I don't yet know the solution to solving this bimodal distribution problem. I can however talk about the differences in individuality and culture between the students of these two sets, in the hopes that those reading this can use the information herein to push oneself to be in the former higher set, and not the latter lower set.

Firstly, and probably most importantly, I find that students who are in the former distribution set are students who show up. Not only in a physical sense of being present in class, but mentally present as well - listening intently, taking notes, asking questions, and engaging with the lecture and teacher. Comparatively those in the latter set may have physically checked into the classroom, but mentally establish their domain on social media or in microcosms not relevant to what's being taught.

Secondly, students in the former distribution set tend to be those who engage with an intent to understand. They do so by coming to talk one-on-one outside of lecture, and during office hours. And often it's in this environment where I as an instructor get the greatest capacity to engage back - the dynamic is no longer one who lectures and one who receives; it's that of two gladiators together in the arena, facing a common foe that need be vanquished. And I find it almost funny, how these students, who probably don't need my extra help, are the ones showing up anyways. Their willingness to engage isn't just about an aversion from struggle; it stems from a desire to engage and truly understand. I rarely find students of the latter set who enter this arena, daring greatly.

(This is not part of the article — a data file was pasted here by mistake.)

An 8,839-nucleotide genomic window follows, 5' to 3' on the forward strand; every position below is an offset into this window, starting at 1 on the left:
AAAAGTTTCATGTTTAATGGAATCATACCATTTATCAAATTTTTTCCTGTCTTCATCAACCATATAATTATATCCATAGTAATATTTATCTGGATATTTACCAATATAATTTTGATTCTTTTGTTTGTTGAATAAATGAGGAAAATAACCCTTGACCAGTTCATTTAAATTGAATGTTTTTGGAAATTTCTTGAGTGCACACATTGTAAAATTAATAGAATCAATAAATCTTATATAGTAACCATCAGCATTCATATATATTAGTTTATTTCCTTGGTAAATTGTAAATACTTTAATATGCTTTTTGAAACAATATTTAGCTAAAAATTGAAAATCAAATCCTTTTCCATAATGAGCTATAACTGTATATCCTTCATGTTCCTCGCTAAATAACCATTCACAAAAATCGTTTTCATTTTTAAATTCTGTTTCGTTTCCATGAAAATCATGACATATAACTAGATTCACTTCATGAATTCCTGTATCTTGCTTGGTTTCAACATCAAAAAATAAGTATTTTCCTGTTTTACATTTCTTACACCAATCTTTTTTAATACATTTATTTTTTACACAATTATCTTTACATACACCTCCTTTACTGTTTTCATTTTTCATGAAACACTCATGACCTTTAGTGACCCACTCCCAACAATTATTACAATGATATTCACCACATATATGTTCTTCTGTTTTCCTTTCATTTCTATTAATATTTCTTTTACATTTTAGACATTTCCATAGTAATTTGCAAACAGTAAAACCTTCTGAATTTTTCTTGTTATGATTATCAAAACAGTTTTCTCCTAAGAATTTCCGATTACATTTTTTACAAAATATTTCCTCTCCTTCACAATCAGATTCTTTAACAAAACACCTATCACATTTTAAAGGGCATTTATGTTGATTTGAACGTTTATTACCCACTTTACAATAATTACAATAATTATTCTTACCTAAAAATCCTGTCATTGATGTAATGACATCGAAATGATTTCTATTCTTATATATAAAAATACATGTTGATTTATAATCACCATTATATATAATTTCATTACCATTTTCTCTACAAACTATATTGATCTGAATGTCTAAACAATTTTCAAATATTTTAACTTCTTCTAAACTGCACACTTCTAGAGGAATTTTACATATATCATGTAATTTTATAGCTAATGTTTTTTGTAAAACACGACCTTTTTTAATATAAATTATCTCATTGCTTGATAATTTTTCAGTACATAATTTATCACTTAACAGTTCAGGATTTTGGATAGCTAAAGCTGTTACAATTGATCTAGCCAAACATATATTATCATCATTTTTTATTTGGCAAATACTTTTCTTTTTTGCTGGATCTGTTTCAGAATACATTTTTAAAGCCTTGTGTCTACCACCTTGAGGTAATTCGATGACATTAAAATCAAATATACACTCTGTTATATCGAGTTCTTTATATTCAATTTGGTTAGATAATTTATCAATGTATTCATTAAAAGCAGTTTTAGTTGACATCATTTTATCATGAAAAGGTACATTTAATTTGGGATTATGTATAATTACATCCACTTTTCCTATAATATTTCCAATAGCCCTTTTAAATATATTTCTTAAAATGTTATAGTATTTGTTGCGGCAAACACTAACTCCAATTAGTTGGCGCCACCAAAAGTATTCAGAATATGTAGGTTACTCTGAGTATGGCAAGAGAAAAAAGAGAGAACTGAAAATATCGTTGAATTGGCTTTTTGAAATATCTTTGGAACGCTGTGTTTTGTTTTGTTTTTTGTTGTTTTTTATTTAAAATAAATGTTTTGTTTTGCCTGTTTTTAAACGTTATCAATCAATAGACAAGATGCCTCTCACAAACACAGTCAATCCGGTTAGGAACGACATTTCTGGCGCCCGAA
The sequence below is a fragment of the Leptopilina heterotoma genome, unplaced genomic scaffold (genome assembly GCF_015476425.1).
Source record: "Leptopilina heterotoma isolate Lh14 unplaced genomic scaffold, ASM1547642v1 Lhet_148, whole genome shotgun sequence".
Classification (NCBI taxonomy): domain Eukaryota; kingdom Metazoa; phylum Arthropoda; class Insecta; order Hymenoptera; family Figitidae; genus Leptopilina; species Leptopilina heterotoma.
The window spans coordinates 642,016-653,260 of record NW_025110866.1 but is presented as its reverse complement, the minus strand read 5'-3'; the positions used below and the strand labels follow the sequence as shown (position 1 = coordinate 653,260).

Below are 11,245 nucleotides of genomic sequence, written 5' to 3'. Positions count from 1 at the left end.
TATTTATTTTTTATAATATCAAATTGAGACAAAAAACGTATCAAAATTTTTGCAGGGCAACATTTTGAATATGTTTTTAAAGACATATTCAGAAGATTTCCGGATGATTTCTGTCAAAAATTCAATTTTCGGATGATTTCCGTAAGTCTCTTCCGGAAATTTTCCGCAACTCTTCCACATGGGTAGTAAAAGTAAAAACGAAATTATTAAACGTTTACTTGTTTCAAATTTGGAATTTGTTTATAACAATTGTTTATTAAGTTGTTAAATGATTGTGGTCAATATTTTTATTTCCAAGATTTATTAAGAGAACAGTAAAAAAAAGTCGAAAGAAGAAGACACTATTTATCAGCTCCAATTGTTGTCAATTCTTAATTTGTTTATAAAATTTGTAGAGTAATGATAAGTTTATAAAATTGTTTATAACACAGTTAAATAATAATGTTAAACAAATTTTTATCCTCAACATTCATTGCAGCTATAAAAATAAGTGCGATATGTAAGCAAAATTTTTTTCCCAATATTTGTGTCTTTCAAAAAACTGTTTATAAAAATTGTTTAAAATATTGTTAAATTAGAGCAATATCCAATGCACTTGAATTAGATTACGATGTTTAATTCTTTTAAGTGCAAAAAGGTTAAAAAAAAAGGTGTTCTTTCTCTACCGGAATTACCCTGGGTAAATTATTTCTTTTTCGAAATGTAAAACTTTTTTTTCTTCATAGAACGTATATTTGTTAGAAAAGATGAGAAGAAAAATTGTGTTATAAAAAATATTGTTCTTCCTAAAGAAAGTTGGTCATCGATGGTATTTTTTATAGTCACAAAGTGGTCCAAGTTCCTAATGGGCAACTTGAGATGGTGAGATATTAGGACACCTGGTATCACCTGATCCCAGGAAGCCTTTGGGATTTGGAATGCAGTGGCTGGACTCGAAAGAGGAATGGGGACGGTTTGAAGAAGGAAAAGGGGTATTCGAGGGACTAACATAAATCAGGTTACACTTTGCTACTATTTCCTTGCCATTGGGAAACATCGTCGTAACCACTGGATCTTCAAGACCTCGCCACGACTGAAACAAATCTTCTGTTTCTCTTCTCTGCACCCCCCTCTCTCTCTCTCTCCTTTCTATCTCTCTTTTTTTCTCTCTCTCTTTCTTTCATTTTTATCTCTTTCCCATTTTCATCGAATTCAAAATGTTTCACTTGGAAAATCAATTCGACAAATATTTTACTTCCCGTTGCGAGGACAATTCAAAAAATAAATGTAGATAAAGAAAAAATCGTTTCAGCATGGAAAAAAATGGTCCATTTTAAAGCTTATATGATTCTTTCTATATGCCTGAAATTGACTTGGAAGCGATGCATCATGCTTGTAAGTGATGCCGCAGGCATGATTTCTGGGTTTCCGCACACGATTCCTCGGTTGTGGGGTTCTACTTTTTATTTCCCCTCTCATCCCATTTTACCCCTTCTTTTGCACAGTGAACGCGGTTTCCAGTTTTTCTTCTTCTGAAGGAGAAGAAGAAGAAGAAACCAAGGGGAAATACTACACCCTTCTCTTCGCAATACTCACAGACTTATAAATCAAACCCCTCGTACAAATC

Finally, the students who are in the former distribution set tend to be the ones who connect. They do this in two ways: they connect with other students in their distribution set, and they connect with me as the instructor. They establish systems of support throughout their academic identity and maximize those connections to achieve maximal growth. Cliche quotes like "who you surround yourself with, you become" and "bad company corrupts good character" really do ring true when it comes to who you are and how you carry yourself through academia. Students of one distribution set or the other tend to keep the company of those within their distribution, so be active in seeking out and connecting to the best of those around you.

Show up, engage, and connect. If I could recommend any piece of advice to my incoming students it would be these. University studies are the pinnacle of your educational path, designed to expose you to new ideas, show you new ways to think, and open new paths for you to follow. It's hard, but most certainly doable. It's challenging, but conquering the challenge yields to you the opportunities that dreams are made of.

Hopefully as semesters wax and wane we might find ourselves back in an environment that fosters that next step in education, where we can push past proficiency and move into a realm of growth. But until then, it may be goodbye to the Gaussian.